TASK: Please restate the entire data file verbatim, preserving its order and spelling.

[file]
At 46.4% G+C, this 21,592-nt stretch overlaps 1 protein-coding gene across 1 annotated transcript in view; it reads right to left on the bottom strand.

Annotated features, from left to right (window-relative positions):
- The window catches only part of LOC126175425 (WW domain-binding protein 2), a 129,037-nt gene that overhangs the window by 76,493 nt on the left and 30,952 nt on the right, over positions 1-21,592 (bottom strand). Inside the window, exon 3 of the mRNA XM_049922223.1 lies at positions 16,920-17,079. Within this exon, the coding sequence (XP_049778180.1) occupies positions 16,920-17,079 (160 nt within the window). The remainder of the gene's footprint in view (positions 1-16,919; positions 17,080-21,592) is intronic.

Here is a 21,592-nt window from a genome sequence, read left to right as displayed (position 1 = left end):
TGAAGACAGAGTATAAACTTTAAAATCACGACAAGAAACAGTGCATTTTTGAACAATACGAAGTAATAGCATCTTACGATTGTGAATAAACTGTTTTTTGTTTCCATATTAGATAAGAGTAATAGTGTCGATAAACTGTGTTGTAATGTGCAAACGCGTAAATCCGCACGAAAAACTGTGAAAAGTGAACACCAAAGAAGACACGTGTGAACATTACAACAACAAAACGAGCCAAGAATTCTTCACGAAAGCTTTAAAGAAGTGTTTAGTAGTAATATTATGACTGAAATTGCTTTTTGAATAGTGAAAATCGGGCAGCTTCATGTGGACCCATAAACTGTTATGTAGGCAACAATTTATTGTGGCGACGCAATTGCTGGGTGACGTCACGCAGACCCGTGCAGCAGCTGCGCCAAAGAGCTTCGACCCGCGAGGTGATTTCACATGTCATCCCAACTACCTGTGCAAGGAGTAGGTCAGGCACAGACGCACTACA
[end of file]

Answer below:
At 46.4% G+C, this 21,592-nt stretch overlaps 1 protein-coding gene across 1 annotated transcript in view; it reads right to left on the bottom strand.

Annotated features, from left to right (window-relative positions):
- The window catches only part of LOC126175425 (WW domain-binding protein 2), a 129,037-nt gene that overhangs the window by 76,493 nt on the left and 30,952 nt on the right, over positions 1-21,592 (bottom strand). Inside the window, exon 3 of the mRNA XM_049922223.1 lies at positions 16,920-17,079. Within this exon, the coding sequence (XP_049778180.1) occupies positions 16,920-17,079 (160 nt within the window). The remainder of the gene's footprint in view (positions 1-16,919; positions 17,080-21,592) is intronic.

Here is a 21,592-nt window from a genome sequence, read left to right as displayed (position 1 = left end):
TGAAGACAGAGTATAAACTTTAAAATCACGACAAGAAACAGTGCATTTTTGAACAATACGAAGTAATAGCATCTTACGATTGTGAATAAACTGTTTTTTGTTTCCATATTAGATAAGAGTAATAGTGTCGATAAACTGTGTTGTAATGTGCAAACGCGTAAATCCGCACGAAAAACTGTGAAAAGTGAACACCAAAGAAGACACGTGTGAACATTACAACAACAAAACGAGCCAAGAATTCTTCACGAAAGCTTTAAAGAAGTGTTTAGTAGTAATATTATGACTGAAATTGCTTTTTGAATAGTGAAAATCGGGCAGCTTCATGTGGACCCATAAACTGTTATGTAGGCAACAATTTATTGTGGCGACGCAATTGCTGGGTGACGTCACGCAGACCCGTGCAGCAGCTGCGCCAAAGAGCTTCGACCCGCGAGGTGATTTCACATGTCATCCCAACTACCTGTGCAAGGAGTAGGTCAGGCACAGACGCACTACA